This article first appeared in our Health Revolution issue of My Green Pod Magazine, distributed with The Guardian on 24 July 2020. Click here to subscribe to our digital edition and get each issue delivered straight to your inbox
At first glimpse of the beautiful Broughton Hall in Yorkshire, you might think it is classic Downton Abbey – and Julian Fellowes did indeed consider the Estate as a primary location for the series.
However, look just a little below the surface and your whole perception will change rapidly.
The 32nd generation of the Tempest family – Roger, the current custodian; Paris Ackrill, his partner and their baby, Aya – are on a mission to turn Broughton into a leading centre of light and a beacon of hope in this rapidly changing world.
A centre of transformation
It’s over 900 years since William the Conqueror sent the original Tempest family member to help to look after these lands, and change has been necessary for the Estate’s survival ever since.
Over 10 centuries it has moved from an agricultural community to a purpose-led centre that’s a force for good, supporting transformation in the mind, body, spirit – and the land.
The newly created Avalon – ‘an island of spiritual refuge’ – is now at the heart of the Estate. It’s a state-of-the-art wellbeing centre that rebuilds the human spirit right across the spectrum.
Fire temples and moon baths
Avalon’s dynamic range of experiences and retreats covers everything from yoga and wellbeing to addiction and recovery, relationships, menopause, anxiety and mental health.
The place activation is subtle but extensive: a primal sweat lodge, sauna, steam, hydro-thermal pool, meditation pod, fire temple and pits, wild swimming, mountain bike courses, yoga, group presentation rooms, cinema screen, the Garden of Cosmic Origin, moon baths – the list goes on.
Retreats and courses here cover everything from eco-therapy and medicinal and herbal support to nutritional and behavioural change – but in each case the experience is fun and always entertaining, framed by a breathtaking panorama of the Yorkshire Dales National Park.
A new frontier
‘Avalon is less about revolution and more about renaissance and reformation’, Roger explains. ‘No street demonstrations are needed yet!’
Paris and Roger try to avoid divisiveness and anger with any current issues, and instead promote compassion, understanding, unity and freedom of choice, with a focus on personal responsibility.
‘This island of personal responsibility acknowledges human frailty and weakness’, Roger tells us. ‘It’s less New Age and more New Frontier. The work is led by heart and solutions, and centres on the inner state of human beings. The goal is to give people the strength to define and express their sense of purpose and their art of being.’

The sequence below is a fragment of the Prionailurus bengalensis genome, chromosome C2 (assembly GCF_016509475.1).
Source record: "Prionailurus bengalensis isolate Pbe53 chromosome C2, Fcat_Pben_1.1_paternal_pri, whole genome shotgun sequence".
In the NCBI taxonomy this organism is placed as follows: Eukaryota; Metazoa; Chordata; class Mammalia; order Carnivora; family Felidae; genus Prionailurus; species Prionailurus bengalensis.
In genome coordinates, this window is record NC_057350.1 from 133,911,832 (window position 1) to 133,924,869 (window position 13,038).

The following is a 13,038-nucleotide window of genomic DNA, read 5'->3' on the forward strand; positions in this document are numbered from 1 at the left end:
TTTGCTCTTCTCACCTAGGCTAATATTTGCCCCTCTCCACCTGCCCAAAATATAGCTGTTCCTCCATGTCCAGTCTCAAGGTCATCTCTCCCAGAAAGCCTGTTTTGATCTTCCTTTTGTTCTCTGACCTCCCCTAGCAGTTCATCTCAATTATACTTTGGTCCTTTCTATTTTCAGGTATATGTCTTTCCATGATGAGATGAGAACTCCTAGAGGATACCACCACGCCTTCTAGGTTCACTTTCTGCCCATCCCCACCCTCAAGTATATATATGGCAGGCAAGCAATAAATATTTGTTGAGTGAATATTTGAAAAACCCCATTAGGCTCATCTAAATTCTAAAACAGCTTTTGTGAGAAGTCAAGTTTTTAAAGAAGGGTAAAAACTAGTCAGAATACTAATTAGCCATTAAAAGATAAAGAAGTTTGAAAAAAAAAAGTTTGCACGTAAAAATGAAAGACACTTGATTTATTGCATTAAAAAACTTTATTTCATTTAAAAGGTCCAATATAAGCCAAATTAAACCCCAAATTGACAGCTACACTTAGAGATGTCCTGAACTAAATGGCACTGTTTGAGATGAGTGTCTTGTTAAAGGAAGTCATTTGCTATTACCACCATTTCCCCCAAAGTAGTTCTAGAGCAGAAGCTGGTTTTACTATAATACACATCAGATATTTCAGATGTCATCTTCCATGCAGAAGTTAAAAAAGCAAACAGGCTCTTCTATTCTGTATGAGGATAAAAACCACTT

Avalon is attracting philosophers, changemakers and lifestyle managers like a magnet. It has hosted Guatemalan Mayan Elders and events and courses ranging from a spiritual Davos, Path of Love and the Hoffman Process to sound journeys, Conscious Cafés, kirtans and pop-up wellbeing events.
Lawrence Bloom, Lily Cole, Tim Freke, Andrew Harvey, Jasmine Helmsley, Yantara Jiro, Malcolm Sterne and Rebel Wisdom are just some of the names in the guest book, and each visitor is part of the sanctuary’s journey.
Rewilding and nature
‘Renaissance and reformation’ is a key theme at Broughton; it goes beyond the reuse of Estate buildings and travels deep into the land.
While Avalon specialises in the inner nature of the human being, a rewilding and nature recovery programme on the 3,000-acre Estate is nurturing the environment as well.
There are plans to plant 180 hectares with woods this year – that’s around 8% of the provisional figure for all new woodland created in England in 2020.
The trees planted will extend to a foraging forest, orchards and a programme with the Environment Agency to ‘slow the flow’ and prevent future flooding by working with nature instead of against it.
The Sanctuary’s in-house forest therapist and Earth shaman is also on hand to help visitors re-establish their connection to nature and continue on their wellbeing journey.
Wellbeing for all
On this historic Estate, it’s fantastic to see conservation embedded in development – and the regeneration of mind, body and spirit running parallel with the loving restoration of the Estate’s land and buildings.
There are over 100 beds on the Estate, from rooms in the 16th-century Hall and farmhouse holiday homes to an idyllic hermit’s hut. A new Recovery Centre is being created on a more remote farmhouse.